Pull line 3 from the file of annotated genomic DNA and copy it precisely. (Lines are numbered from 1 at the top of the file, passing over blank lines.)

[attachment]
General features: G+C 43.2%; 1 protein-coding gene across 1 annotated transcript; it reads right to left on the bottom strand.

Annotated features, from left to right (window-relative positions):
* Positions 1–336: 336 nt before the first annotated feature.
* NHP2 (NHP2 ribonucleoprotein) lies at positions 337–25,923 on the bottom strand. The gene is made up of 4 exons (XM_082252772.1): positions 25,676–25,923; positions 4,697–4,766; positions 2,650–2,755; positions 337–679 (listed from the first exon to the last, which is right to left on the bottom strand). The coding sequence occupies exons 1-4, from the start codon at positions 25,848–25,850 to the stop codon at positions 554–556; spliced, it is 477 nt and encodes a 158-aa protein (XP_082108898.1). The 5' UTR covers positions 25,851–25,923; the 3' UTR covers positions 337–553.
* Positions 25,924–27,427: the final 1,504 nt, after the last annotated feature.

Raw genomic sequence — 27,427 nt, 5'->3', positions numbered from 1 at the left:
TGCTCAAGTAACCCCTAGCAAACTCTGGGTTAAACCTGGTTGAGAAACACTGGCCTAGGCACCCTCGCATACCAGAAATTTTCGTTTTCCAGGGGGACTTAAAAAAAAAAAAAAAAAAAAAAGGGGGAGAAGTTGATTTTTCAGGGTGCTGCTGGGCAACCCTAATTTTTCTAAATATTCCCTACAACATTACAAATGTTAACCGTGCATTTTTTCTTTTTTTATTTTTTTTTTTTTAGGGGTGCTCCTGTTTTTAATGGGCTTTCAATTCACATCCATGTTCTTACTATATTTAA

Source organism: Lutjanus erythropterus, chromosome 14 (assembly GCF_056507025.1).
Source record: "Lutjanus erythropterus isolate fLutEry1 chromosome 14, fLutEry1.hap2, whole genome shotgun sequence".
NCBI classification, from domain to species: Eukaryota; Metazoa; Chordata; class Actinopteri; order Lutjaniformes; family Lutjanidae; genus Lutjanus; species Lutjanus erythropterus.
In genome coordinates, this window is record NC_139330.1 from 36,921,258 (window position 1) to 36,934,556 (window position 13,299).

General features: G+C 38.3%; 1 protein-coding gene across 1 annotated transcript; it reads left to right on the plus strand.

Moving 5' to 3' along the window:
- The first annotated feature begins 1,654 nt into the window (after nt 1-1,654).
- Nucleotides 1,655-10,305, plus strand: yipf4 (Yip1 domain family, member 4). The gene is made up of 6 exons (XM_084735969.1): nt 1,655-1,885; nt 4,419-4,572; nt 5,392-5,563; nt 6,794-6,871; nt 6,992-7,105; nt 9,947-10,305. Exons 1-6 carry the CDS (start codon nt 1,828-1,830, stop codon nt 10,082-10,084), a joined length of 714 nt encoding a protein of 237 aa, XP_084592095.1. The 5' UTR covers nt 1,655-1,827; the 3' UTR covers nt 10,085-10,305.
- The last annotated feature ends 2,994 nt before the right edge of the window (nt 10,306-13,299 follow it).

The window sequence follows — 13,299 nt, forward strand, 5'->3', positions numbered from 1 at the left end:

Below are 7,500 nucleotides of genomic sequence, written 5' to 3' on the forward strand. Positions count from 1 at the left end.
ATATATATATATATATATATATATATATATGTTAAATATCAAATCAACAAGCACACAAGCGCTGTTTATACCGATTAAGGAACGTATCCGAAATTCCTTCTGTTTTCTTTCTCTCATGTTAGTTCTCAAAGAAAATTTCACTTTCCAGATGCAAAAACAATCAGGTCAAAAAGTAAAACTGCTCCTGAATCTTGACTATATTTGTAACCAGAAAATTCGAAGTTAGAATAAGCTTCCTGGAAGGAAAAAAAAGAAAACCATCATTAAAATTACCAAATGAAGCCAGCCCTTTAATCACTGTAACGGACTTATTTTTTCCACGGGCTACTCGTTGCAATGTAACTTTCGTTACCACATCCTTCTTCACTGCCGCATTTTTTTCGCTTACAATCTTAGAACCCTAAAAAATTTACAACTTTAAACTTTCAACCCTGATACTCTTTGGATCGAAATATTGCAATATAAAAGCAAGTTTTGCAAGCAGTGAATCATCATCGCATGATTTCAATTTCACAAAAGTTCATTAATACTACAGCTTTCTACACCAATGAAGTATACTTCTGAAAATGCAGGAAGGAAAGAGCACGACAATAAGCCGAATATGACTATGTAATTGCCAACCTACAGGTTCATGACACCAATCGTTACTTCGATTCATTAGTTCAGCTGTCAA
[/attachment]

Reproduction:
* Positions 1–336: 336 nt before the first annotated feature.